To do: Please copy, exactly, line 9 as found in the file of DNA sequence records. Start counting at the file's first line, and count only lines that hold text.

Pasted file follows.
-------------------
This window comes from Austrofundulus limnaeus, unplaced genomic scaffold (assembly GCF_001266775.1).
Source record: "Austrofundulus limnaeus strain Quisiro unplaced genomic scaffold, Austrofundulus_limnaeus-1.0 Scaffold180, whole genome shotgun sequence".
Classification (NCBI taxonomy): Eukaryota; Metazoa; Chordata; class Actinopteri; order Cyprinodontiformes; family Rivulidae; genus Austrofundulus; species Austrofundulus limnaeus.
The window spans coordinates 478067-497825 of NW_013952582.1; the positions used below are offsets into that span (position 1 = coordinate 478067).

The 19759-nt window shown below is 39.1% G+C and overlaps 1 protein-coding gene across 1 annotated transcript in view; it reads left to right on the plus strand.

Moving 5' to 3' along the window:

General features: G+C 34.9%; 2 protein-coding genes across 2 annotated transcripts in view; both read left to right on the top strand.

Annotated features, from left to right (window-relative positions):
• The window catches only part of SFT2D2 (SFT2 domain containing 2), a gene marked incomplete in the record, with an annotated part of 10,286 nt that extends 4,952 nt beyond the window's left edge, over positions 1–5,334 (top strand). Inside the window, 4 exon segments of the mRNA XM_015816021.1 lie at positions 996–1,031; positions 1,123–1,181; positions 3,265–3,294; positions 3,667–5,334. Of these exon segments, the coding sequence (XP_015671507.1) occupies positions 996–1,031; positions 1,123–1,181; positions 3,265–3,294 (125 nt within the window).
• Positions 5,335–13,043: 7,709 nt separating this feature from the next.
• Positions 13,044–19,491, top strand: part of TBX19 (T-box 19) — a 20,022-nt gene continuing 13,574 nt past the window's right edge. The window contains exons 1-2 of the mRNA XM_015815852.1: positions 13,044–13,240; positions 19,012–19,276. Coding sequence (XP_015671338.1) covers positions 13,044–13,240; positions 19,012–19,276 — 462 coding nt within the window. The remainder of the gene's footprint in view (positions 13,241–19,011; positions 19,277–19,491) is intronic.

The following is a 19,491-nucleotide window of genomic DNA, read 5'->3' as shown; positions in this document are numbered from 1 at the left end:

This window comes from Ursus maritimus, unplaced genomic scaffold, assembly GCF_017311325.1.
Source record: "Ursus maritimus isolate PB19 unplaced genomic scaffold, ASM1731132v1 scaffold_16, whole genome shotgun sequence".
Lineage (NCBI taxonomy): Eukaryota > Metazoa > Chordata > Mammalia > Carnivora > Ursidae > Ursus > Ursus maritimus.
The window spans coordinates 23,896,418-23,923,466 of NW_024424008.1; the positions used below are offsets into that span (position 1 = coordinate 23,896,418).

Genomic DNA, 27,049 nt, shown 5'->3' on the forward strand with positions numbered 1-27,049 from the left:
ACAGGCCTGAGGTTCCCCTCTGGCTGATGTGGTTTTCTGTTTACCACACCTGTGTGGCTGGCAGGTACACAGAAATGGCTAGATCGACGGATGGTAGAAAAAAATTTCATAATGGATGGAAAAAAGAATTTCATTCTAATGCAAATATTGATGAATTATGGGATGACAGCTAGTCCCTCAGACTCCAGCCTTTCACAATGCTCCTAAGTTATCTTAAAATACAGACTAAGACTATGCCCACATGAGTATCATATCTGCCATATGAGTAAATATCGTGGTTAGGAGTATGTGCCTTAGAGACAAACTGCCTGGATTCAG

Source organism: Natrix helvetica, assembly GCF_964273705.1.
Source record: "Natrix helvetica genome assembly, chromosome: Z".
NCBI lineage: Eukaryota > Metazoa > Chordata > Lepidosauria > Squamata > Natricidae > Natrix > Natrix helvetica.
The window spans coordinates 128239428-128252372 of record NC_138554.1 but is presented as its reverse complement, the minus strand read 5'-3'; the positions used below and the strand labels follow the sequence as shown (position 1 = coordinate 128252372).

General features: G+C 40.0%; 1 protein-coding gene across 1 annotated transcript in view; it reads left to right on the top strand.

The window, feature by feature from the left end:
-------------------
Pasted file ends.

• The window catches only part of SFT2D2 (SFT2 domain containing 2), a gene marked incomplete in the record, with an annotated part of 10,286 nt that extends 4,952 nt beyond the window's left edge, over positions 1–5,334 (top strand). Inside the window, 4 exon segments of the mRNA XM_015816021.1 lie at positions 996–1,031; positions 1,123–1,181; positions 3,265–3,294; positions 3,667–5,334. Of these exon segments, the coding sequence (XP_015671507.1) occupies positions 996–1,031; positions 1,123–1,181; positions 3,265–3,294 (125 nt within the window).